Malate dehydrogenase (MDH) is a ubiquitous and central enzyme in cellular metabolism, found in all kingdoms of life, where it plays vital roles in the cytoplasm and various organelles. It catalyzes the reversible NAD+-dependent reduction of L-malate to oxaloacetate. This review describes the reaction mechanism for MDH and the effects of mutations in and around the active site on catalytic activity and substrate specificity, with a particular focus on the loop that encloses the active site after the substrates have bound. While MDH exhibits selectivity for its preferred substrates, mutations can alter the specificity of MDH for each cosubstrate. The kinetic characteristics and similarities of a variety of MDH isozymes are summarized, and they illustrate that the KM values are consistent with the relative concentrations of the substrates in cells. As a result of its existence in different cellular environments, MDH properties vary, making it an attractive model enzyme for studying enzyme activity and structure under different conditions.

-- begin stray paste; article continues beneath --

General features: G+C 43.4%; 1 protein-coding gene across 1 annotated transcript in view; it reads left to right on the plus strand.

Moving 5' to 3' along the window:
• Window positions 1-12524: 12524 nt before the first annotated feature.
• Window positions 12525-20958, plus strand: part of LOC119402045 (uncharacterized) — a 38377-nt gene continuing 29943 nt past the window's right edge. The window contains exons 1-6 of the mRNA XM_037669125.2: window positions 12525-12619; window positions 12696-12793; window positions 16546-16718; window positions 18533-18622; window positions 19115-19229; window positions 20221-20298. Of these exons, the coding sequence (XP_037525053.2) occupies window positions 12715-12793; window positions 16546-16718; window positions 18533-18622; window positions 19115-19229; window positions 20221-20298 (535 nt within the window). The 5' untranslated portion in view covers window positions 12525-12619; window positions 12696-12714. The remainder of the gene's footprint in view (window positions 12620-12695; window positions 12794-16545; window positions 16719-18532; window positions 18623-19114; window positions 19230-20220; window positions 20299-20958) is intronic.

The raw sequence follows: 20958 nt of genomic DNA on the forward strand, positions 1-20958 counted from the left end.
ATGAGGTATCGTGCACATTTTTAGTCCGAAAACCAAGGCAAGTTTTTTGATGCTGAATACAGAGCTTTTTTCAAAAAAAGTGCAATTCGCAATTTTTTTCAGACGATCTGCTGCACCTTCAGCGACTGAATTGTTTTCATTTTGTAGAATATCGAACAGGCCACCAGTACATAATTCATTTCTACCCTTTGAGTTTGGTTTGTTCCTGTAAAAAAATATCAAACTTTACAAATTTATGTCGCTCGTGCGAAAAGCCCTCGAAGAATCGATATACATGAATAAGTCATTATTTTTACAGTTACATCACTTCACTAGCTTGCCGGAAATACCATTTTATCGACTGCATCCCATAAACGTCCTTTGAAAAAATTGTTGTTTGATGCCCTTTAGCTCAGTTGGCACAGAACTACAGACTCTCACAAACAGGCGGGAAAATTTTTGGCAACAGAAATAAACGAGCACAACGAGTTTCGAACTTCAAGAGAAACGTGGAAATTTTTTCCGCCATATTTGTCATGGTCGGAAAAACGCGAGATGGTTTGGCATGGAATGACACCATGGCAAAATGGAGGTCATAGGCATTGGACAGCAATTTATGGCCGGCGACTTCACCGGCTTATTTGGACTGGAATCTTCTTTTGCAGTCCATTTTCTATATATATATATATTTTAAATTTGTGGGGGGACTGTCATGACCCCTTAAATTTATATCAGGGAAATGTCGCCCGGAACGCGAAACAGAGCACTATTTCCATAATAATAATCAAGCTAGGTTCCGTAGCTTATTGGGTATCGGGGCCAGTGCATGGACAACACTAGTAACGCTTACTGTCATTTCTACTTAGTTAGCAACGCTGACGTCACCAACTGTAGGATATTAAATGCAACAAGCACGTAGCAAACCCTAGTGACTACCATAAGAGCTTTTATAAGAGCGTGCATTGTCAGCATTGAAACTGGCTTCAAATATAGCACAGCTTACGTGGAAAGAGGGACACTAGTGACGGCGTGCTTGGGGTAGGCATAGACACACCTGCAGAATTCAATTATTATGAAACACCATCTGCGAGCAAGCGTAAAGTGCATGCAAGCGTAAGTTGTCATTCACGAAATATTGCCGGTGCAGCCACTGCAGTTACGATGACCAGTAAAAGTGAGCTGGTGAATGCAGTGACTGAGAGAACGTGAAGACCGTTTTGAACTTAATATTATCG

Malate dehydrogenase (MDH, EC 1.1.1.37) catalyzes the reversible conversion of L-malate ((S)-malate) to oxaloacetate, accompanied by the conversion of NAD+ to NADH + H+, with the addition of the pro-R hydrogen to NAD+ (Figure 1) [1,2]. This enzyme is highly conserved across all kingdoms of life. Eukaryotes contain cytosolic MDH as well as isozymes that are specifically transported to organelles, including mitochondria, chloroplasts, peroxisomes, and glyoxysomes. Although the size of MDH varies among organisms and organelles, MDH is approximately 36 kDa and most commonly functions as a dimer. For NADH produced by cytosolic MDH, reducing equivalents in the form of L-malate allows for the net import of NADH into the mitochondria via the L-malate-aspartate shuttle to drive the production of ATP. Mitochondrial MDH catalyzes an essential step in producing oxaloacetate in the citric acid cycle, in addition to NADH for making ATP.

Overall reaction catalyzed by malate dehydrogenase

Figure 1
Overall reaction catalyzed by malate dehydrogenase

The illustrated reaction involves the conversion of L-malate to oxaloacetate, accompanied by the reduction of NAD+ to NADH + H+. Rib: Ribose, HS: pro-S hydrogen, HR: pro-R hydrogen.